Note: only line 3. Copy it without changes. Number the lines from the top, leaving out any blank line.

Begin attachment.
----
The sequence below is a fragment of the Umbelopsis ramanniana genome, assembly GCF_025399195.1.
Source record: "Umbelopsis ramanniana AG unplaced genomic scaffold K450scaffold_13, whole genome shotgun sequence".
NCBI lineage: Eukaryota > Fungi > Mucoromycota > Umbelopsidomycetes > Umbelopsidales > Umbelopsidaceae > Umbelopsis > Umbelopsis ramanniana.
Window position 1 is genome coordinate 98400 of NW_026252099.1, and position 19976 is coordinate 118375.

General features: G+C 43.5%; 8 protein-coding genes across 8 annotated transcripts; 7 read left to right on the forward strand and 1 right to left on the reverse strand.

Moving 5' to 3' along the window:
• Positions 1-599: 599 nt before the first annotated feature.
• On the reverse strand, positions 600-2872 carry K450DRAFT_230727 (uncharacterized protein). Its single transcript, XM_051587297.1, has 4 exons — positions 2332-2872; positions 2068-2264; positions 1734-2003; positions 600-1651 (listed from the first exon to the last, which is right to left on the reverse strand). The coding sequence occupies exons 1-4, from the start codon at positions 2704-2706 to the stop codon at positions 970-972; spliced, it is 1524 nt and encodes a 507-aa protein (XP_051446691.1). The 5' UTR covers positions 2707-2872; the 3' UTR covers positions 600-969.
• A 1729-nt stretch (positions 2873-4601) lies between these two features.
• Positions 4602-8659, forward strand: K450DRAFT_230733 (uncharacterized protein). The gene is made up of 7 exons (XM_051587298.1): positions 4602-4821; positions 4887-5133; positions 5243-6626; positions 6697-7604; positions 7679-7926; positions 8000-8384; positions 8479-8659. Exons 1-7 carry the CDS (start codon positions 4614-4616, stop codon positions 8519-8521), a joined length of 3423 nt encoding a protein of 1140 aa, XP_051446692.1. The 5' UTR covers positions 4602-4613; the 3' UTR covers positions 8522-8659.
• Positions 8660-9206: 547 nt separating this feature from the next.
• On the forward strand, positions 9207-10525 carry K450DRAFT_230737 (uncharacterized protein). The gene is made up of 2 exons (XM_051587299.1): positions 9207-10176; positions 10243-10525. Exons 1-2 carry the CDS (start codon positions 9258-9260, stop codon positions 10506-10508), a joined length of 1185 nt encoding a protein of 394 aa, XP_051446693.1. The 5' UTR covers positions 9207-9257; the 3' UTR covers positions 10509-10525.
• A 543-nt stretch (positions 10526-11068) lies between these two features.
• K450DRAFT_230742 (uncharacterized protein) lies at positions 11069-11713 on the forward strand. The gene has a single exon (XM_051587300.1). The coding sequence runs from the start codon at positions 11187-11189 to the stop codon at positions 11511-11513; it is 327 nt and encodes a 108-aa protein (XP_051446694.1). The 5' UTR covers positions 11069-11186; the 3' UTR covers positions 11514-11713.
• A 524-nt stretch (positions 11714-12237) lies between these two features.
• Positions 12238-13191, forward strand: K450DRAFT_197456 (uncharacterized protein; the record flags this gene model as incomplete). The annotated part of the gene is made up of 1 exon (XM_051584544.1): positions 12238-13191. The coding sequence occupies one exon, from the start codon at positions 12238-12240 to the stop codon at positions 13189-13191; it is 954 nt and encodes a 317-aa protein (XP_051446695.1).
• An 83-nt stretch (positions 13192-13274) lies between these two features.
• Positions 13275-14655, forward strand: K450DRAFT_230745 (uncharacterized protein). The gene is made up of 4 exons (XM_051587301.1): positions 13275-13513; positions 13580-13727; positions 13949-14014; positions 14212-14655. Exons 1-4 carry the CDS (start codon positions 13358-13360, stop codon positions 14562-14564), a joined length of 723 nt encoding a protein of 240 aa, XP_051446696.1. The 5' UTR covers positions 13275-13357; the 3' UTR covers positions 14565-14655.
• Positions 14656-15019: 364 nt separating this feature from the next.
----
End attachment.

NCBI lineage: Eukaryota > Fungi > Mucoromycota > Umbelopsidomycetes > Umbelopsidales > Umbelopsidaceae > Umbelopsis > Umbelopsis ramanniana.